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The swine industry has shown a great technological progress during the last years, espe­cially due to major advances in genetics. A higher number of piglets produced per litter and lower individual weights has been observed, which increased health challenges. The incre­asing litter size also reduces uniformity at birth by increasing the frequency of small piglets, which can increase the competition between littermates for colostrum and milk. In addition, all piglets have the natural challenge of facing the control of thermoregulation, having low reserves of glucose and fat at birth. This makes piglets rely almost exclusively on colostrum and milk intake for their survival. These factors may lead to an increase in piglet mortality, which mainly occurs in the first three days of life and represents one of the biggest issues facing the pork industry. The supply of energy sources becomes important in order to enhance the immunity development and the performance of young piglets. The purpose of this review is to present the potential use of different energy sources to promote adequate supplementation, reducing mortality and improving the performance of newborn piglets. © 2016, Universidad de Cordoba, Servicio de Publicaciones. All rights reserved.
... Alimentos cozidos com óleo de canola desenvolvem fungos (bolor) muito rapidamente. Durante o processo de desodorização, os ácidos graxos ômega-3 do óleo de canola processado são transformados em ácidos graxos trans, semelhantes aos das margarinas e provavelmente mais perigosos.69 Um recente estudo indica que o óleo de canola "coração saudável" na verdade cria uma deficiência de vitamina E, uma vitamina necessária para a saúde do sistema cardiovascular.70 ...
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Tradução: Odi Melo www.melnex.net As gorduras de origem vegetal e animal propiciam uma fonte concentrada de energia na dieta alimentar. Elas também fornecem os elementos formadores das membranas das células, além de uma variedade de hormônios e substâncias assemelhadas. Quando fazem parte de uma refeição, as gorduras retardam a absorção, a fim de que possamos ficar mais tempo sem sentir fome. Além disso, elas funcionam como portadoras das importantes vitaminas A, D, E e K, que são solúveis em gordura (lipossolúveis). As gorduras da dieta alimentar são necessárias para converter caroteno em vitamina A, para absorção de minerais e para uma gama de outros processos. A nutrição "politicamente correta" é baseada na suposição de que devemos reduzir a ingestão de gorduras, principalmente as saturadas e de origem animal. As gorduras de fonte animal também contêm colesterol, que é apresentado como um "vilão gêmeo" da dieta civilizada. A hipótese lipídica A teoria (chamada "hipótese lipídica") de que há uma relação direta entre a quantidade de gordura e o colesterol da dieta alimentar na incidência de doenças cardiocoronárias foi proposta por um pesquisador chamado Ancel Keys, no final da década de 1950. Inúmeros estudos subseqüentes têm questionado seus dados e suas conclusões. No entanto, os artigos de Keys receberam muito mais publicidade do que aqueles que apresentavam posições alternativas. As indústrias de óleos vegetais e de processamento de alimentos, principais beneficiários de qualquer pesquisa que condene os alimentos tradicionais (seus concorrentes) passaram a promover e financiar mais pesquisas, concebidas para dar suporte à hipótese lipídica.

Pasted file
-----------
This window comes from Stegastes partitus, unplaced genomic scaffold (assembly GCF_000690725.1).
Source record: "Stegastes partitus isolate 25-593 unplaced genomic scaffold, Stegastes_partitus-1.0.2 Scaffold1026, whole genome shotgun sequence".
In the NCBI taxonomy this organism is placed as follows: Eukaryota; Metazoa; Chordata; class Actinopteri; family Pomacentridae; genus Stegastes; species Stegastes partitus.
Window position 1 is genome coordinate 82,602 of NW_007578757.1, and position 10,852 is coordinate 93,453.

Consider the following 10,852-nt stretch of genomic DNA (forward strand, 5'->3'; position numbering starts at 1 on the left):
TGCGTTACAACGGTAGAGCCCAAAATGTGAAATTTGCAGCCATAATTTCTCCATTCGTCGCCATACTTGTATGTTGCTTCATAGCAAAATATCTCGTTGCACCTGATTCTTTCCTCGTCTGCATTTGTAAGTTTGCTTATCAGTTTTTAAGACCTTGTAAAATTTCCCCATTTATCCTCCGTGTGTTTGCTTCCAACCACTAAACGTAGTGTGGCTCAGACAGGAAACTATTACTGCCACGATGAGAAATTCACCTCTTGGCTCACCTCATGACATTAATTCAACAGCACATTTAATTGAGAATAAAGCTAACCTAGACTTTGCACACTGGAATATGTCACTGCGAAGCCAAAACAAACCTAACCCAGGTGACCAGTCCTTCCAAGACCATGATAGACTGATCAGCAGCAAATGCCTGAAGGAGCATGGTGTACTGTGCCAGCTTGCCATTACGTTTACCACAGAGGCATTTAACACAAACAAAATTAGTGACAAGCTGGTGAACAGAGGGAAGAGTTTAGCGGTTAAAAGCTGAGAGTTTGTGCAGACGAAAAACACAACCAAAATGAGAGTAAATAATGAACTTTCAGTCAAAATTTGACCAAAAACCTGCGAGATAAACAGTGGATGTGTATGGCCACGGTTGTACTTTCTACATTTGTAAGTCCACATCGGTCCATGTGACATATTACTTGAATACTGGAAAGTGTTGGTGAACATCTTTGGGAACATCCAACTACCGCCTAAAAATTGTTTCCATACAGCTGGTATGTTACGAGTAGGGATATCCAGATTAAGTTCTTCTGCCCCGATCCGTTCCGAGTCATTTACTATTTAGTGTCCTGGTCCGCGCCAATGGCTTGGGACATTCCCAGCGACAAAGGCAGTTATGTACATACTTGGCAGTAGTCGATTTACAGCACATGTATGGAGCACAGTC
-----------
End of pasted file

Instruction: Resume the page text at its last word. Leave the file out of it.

... Besides shortened survival time, we observed accelerated renal injury in SHRSP rats fed rapeseed oil and partially hydrogenated oil (Miyazaki, M., Watanabe, S., Oikawa, T., Morazumi, K., Fuzinami, T., and Okuyama, H., unpublished data). Other groups have also raised questions on the safety of some common vegetable oils using different endpoints; for example, increased mortality after injection of iron into piglets fed a rapeseed oil-supplemented, tocopherol-restricted diet (14), and reduced platelet counts in piglets fed rapeseed oil-or high-oleate vegetable oil-supplemented diets (15,16). The problem of myocardial necrosis reported in rapeseed oilfed Sprague-Dawley rats remains unresolved (8,9). ...
Article
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... So far, we have no evidence to suggest that the minor components in rapeseed oil are the cause of these changes in gene expressions. However, it should be noted that besides shortened survival time and accelerated renal injury in SHRSP rats, several vegetable oils, including rapeseed oil, have been reported to have other detrimental e¡ects: reduced platelet count in newborn piglets and SHRSP rats [45^47]; increased mortality after injection of iron to rapeseed oil-fed newborn piglets; and increased myocardial necrosis in rapeseed oil-fed Sprague^Dawley rats [48,49]. ...
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Thirty-five infants weighing less than 1500 g at birth were fed four commercial formulas (A-D) varying in polyunsaturated fatty acid composition (32 per cent linoleic acid in A and B and 12 per cent linoleic acid in C and D) and in iron content (smaller than 1.0 in A and B; 12 to 12 mg per liter in B and D). Infants receiving formula B showed significantly lower hemoglobins (p smaller than 0.01) and higher reticulocyte counts (p smaller than 0.005) than infants fed the other three formulas. Infants receiving the two formulas with higher concentrations of unsaturated fatty acids (A and B) showed significantly greater hydrogen-peroxide-induced hemolysis (p smaller than 0.001) than those given diets containing lower amounts. Infants in groups A and B also had lower serum tocopherol concentrations. Infant red-cell membranes are altered by the increased amounts of polyunsaturated fatty acids and iron in the diet. It appears that the development of vitamin E deficiency anemia occurs in infants receiving iron supplementation.